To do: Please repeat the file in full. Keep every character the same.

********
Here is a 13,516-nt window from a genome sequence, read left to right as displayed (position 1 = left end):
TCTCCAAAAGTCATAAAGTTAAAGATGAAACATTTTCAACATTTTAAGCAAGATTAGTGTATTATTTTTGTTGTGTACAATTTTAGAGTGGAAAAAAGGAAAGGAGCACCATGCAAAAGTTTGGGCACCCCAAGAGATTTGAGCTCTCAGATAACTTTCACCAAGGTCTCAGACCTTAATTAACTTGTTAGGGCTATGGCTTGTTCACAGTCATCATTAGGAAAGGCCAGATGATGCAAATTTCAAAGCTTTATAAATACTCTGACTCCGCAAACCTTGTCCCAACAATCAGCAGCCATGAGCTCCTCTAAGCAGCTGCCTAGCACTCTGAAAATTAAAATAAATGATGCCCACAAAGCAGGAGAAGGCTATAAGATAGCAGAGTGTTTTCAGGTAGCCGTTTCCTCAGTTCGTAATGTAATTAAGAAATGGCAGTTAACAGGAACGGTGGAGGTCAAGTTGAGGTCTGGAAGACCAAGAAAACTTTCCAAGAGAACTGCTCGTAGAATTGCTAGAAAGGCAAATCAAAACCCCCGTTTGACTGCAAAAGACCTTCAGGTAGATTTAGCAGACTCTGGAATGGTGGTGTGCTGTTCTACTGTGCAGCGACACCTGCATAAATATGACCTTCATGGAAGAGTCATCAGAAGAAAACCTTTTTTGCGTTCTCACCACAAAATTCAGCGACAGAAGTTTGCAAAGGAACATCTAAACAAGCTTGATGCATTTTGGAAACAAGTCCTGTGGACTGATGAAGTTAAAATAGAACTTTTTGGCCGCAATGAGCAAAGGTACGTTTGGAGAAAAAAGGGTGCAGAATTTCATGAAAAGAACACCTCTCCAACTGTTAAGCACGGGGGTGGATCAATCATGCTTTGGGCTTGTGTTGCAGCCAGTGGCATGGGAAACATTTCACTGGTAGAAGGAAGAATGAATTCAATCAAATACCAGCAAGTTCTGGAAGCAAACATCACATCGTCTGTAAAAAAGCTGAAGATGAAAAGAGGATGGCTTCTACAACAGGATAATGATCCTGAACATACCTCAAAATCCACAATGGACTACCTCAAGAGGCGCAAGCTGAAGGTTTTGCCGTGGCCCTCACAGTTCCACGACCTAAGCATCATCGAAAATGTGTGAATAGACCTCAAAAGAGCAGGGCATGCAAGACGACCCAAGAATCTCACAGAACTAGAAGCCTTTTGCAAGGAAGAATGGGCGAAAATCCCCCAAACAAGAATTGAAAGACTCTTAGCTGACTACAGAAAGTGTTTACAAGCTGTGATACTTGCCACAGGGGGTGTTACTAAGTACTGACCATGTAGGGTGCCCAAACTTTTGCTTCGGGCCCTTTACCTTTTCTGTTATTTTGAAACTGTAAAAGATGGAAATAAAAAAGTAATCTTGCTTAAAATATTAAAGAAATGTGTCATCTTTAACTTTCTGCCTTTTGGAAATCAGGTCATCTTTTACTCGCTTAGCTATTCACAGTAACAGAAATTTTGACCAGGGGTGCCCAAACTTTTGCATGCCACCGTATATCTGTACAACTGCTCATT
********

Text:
Here is a 13,516-nt window from a genome sequence, read left to right as displayed (position 1 = left end):
TCTCCAAAAGTCATAAAGTTAAAGATGAAACATTTTCAACATTTTAAGCAAGATTAGTGTATTATTTTTGTTGTGTACAATTTTAGAGTGGAAAAAAGGAAAGGAGCACCATGCAAAAGTTTGGGCACCCCAAGAGATTTGAGCTCTCAGATAACTTTCACCAAGGTCTCAGACCTTAATTAACTTGTTAGGGCTATGGCTTGTTCACAGTCATCATTAGGAAAGGCCAGATGATGCAAATTTCAAAGCTTTATAAATACTCTGACTCCGCAAACCTTGTCCCAACAATCAGCAGCCATGAGCTCCTCTAAGCAGCTGCCTAGCACTCTGAAAATTAAAATAAATGATGCCCACAAAGCAGGAGAAGGCTATAAGATAGCAGAGTGTTTTCAGGTAGCCGTTTCCTCAGTTCGTAATGTAATTAAGAAATGGCAGTTAACAGGAACGGTGGAGGTCAAGTTGAGGTCTGGAAGACCAAGAAAACTTTCCAAGAGAACTGCTCGTAGAATTGCTAGAAAGGCAAATCAAAACCCCCGTTTGACTGCAAAAGACCTTCAGGTAGATTTAGCAGACTCTGGAATGGTGGTGTGCTGTTCTACTGTGCAGCGACACCTGCATAAATATGACCTTCATGGAAGAGTCATCAGAAGAAAACCTTTTTTGCGTTCTCACCACAAAATTCAGCGACAGAAGTTTGCAAAGGAACATCTAAACAAGCTTGATGCATTTTGGAAACAAGTCCTGTGGACTGATGAAGTTAAAATAGAACTTTTTGGCCGCAATGAGCAAAGGTACGTTTGGAGAAAAAAGGGTGCAGAATTTCATGAAAAGAACACCTCTCCAACTGTTAAGCACGGGGGTGGATCAATCATGCTTTGGGCTTGTGTTGCAGCCAGTGGCATGGGAAACATTTCACTGGTAGAAGGAAGAATGAATTCAATCAAATACCAGCAAGTTCTGGAAGCAAACATCACATCGTCTGTAAAAAAGCTGAAGATGAAAAGAGGATGGCTTCTACAACAGGATAATGATCCTGAACATACCTCAAAATCCACAATGGACTACCTCAAGAGGCGCAAGCTGAAGGTTTTGCCGTGGCCCTCACAGTTCCACGACCTAAGCATCATCGAAAATGTGTGAATAGACCTCAAAAGAGCAGGGCATGCAAGACGACCCAAGAATCTCACAGAACTAGAAGCCTTTTGCAAGGAAGAATGGGCGAAAATCCCCCAAACAAGAATTGAAAGACTCTTAGCTGACTACAGAAAGTGTTTACAAGCTGTGATACTTGCCACAGGGGGTGTTACTAAGTACTGACCATGTAGGGTGCCCAAACTTTTGCTTCGGGCCCTTTACCTTTTCTGTTATTTTGAAACTGTAAAAGATGGAAATAAAAAAGTAATCTTGCTTAAAATATTAAAGAAATGTGTCATCTTTAACTTTCTGCCTTTTGGAAATCAGGTCATCTTTTACTCGCTTAGCTATTCACAGTAACAGAAATTTTGACCAGGGGTGCCCAAACTTTTGCATGCCACCGTATATCTGTACAACTGCTCATT